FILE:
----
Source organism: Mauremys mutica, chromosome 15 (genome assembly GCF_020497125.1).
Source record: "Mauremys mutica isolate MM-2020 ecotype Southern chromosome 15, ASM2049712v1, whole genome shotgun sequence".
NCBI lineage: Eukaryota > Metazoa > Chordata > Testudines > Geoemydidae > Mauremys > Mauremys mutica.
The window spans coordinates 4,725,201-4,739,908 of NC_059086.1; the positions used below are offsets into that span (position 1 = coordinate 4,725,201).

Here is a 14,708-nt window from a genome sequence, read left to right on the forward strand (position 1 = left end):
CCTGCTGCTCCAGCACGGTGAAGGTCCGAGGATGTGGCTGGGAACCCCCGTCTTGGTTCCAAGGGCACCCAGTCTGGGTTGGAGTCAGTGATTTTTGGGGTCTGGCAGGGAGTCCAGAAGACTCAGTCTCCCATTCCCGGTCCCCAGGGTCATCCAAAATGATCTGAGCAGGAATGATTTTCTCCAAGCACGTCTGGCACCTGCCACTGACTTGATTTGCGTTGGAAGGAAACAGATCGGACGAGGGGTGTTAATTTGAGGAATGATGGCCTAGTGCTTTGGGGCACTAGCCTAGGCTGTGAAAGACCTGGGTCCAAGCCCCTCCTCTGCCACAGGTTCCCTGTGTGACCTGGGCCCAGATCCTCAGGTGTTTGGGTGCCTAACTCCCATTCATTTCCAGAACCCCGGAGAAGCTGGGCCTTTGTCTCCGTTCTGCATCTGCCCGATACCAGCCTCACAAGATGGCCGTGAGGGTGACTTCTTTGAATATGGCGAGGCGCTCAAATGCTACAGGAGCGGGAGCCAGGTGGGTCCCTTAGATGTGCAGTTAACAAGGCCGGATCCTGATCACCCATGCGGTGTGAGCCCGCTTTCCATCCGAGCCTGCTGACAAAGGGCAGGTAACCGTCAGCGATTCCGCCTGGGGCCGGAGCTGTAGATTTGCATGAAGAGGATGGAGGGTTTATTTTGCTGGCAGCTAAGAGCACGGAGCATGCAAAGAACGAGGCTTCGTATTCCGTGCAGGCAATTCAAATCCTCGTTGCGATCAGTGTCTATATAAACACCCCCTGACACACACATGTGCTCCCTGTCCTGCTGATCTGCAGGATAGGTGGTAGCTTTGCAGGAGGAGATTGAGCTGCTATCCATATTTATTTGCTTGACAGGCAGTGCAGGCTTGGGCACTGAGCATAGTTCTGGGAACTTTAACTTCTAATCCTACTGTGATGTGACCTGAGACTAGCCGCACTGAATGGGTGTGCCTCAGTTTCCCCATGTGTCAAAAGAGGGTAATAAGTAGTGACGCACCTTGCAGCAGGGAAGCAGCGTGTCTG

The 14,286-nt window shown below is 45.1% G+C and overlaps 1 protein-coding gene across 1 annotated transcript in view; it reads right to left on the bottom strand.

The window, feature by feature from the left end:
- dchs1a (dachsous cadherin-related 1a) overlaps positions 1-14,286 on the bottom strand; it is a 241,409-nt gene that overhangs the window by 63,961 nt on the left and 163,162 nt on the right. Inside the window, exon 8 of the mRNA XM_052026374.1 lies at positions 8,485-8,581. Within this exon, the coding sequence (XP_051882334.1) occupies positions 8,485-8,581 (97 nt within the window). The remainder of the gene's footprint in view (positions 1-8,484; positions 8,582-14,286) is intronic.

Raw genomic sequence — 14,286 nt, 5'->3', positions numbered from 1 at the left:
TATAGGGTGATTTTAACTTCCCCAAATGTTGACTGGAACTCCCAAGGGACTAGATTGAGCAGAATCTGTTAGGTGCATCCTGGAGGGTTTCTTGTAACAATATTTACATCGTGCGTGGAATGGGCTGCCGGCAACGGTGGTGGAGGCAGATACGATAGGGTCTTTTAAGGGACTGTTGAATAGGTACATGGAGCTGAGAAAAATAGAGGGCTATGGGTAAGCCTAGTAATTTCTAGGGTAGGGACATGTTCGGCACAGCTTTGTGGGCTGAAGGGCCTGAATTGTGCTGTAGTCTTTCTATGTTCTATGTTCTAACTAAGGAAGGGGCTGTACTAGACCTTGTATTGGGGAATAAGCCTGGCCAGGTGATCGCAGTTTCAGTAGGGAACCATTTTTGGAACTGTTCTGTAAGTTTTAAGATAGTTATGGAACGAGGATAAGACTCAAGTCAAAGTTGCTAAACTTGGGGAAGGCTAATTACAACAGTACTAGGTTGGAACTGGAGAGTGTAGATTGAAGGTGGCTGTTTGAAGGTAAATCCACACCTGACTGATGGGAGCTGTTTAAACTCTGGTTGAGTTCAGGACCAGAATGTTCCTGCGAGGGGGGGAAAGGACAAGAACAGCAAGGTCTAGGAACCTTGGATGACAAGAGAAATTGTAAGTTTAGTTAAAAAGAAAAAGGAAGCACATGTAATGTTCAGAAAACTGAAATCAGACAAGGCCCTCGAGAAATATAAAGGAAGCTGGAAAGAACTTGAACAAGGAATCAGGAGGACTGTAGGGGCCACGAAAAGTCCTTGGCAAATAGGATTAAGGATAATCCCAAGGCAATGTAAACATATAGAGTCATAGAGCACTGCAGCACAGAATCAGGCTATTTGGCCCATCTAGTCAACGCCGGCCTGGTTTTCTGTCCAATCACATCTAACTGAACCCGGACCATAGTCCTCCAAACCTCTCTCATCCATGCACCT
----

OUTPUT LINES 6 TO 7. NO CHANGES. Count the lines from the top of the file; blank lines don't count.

CCTGCTGCTCCAGCACGGTGAAGGTCCGAGGATGTGGCTGGGAACCCCCGTCTTGGTTCCAAGGGCACCCAGTCTGGGTTGGAGTCAGTGATTTTTGGGGTCTGGCAGGGAGTCCAGAAGACTCAGTCTCCCATTCCCGGTCCCCAGGGTCATCCAAAATGATCTGAGCAGGAATGATTTTCTCCAAGCACGTCTGGCACCTGCCACTGACTTGATTTGCGTTGGAAGGAAACAGATCGGACGAGGGGTGTTAATTTGAGGAATGATGGCCTAGTGCTTTGGGGCACTAGCCTAGGCTGTGAAAGACCTGGGTCCAAGCCCCTCCTCTGCCACAGGTTCCCTGTGTGACCTGGGCCCAGATCCTCAGGTGTTTGGGTGCCTAACTCCCATTCATTTCCAGAACCCCGGAGAAGCTGGGCCTTTGTCTCCGTTCTGCATCTGCCCGATACCAGCCTCACAAGATGGCCGTGAGGGTGACTTCTTTGAATATGGCGAGGCGCTCAAATGCTACAGGAGCGGGAGCCAGGTGGGTCCCTTAGATGTGCAGTTAACAAGGCCGGATCCTGATCACCCATGCGGTGTGAGCCCGCTTTCCATCCGAGCCTGCTGACAAAGGGCAGGTAACCGTCAGCGATTCCGCCTGGGGCCGGAGCTGTAGATTTGCATGAAGAGGATGGAGGGTTTATTTTGCTGGCAGCTAAGAGCACGGAGCATGCAAAGAACGAGGCTTCGTATTCCGTGCAGGCAATTCAAATCCTCGTTGCGATCAGTGTCTATATAAACACCCCCTGACACACACATGTGCTCCCTGTCCTGCTGATCTGCAGGATAGGTGGTAGCTTTGCAGGAGGAGATTGAGCTGCTATCCATATTTATTTGCTTGACAGGCAGTGCAGGCTTGGGCACTGAGCATAGTTCTGGGAACTTTAACTTCTAATCCTACTGTGATGTGACCTGAGACTAGCCGCACTGAATGGGTGTGCCTCAGTTTCCCCATGTGTCAAAAGAGGGTAATAAGTAGTGACGCACCTTGCAGCAGGGAAGCAGCGTGTCTG

The 14,286-nt window shown below is 45.1% G+C and overlaps 1 protein-coding gene across 1 annotated transcript in view; it reads right to left on the bottom strand.